Springer started slow in 2020, he was hitting .194/.331/.388 as of September 2nd. He was hitting more fly balls and pulling the ball more than ever.
Prior to 2020 Springer had been the model of consistency. He uses the whole field and while he hits the ball on the ground a fair bit, as a right-handed hitter with speed this isn’t a concern. Even with Springer exploding in September, hitting .341/.394/.703 from September 3rd through the end of the season, 2020 sticks out. This coincided with an increase in launch angle to 18.3°, a large increase from the 9°-10° he’s had for his career.
While this is interesting, given the nature of 2020 we can’t read much further into it. Springer still ended up having a great shortened season. He’s had an approach that’s worked for him for years; it seems a bit odd that he would change it without cause (injury, or poor performance). This will be something to watch for next season, to see if this continues or if it was just a small sample fluke.
Springer is more than just an elite hitter. He can hold his own in centre field, which will be a significant upgrade for the Blue Jays.
|Blue Jays CF 2019||-9||-8.1||5|
|Blue Jays CF 2020||-7||-1.8||-1|
Defensive Runs Saves and Ultimate Zone Rating courtesy of Fangraphs and Outs Above Average courtesy of Baseball Savant.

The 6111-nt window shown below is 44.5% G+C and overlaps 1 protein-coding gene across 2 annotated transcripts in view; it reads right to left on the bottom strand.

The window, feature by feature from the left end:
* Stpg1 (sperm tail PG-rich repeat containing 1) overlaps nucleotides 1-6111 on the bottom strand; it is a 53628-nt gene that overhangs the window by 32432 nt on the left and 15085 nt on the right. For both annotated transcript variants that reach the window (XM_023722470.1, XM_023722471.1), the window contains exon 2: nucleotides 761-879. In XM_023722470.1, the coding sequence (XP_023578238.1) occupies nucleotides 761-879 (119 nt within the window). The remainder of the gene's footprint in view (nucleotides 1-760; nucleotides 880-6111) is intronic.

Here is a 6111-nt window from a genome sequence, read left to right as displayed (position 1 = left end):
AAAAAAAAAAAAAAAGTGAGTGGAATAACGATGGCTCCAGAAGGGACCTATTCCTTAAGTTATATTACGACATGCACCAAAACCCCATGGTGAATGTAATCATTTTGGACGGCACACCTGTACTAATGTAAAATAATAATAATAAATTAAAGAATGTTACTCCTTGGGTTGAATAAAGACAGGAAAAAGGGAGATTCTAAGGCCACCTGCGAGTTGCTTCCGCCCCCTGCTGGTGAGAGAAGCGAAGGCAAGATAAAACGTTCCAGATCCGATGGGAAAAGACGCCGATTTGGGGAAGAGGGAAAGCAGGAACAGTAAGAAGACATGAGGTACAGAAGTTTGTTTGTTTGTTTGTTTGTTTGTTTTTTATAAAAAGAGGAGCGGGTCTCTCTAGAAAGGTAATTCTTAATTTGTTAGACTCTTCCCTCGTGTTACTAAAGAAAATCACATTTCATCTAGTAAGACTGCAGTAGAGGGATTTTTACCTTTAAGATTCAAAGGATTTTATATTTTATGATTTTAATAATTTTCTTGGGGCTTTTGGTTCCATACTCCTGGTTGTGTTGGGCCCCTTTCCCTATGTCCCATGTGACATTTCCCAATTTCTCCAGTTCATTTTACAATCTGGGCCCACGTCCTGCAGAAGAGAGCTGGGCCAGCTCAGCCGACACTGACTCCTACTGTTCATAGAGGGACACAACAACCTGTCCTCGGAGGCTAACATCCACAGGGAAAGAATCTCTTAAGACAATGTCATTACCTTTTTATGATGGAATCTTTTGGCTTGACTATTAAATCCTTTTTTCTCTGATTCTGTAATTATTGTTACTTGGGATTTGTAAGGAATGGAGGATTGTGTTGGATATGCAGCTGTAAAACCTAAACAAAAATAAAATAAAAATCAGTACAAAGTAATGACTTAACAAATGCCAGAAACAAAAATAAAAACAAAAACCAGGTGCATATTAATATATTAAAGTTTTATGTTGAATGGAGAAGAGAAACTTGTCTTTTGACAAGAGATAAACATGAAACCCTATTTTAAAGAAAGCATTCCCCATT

These numbers for Springer only account for his time in centre. He fared well in right too. No matter how you slice it Springer is an upgrade. He’s not going to be mistaken for Kevin Kiermaier, but even if he just does what he did last season, which was basically league average, he’ll be as asset defensively. The question with an outfielder on the wrong side of 30 is always when will they slow down? As of right now this isn’t an issue for Springer. His sprint speed per Baseball Savant last season was 28.2 ft/s, essentially the same as the 28.4 ft/s in 2019. The major league average is 27 ft/s, so you would expect Springer to remain a strong runner through at least the first half of this contract.
The only concern with Springer is his age and durability. He hasn’t had a major injury but something minor seems to happen every season. In 2017 it was a left quad strain, a sprained thumb in 2018, a hamstring strain in 2019, and a right wrist strain this season. Nothing serious, though two leg injuries is something to keep in the back of your mind, particularly when they get back to playing in Toronto on the turf.
Entering this offseason the Blue Jays knew they needed to upgrade in centre field. In George Springer they got more than just an upgrade but one of the best outfielders in the league. Springer projects to be one of the five best centre fielders next season. This move pushes the Blue Jays firmly ahead of the Tampa Bay Rays and has them banging on the door of the New York Yankees for the best team in the American League East.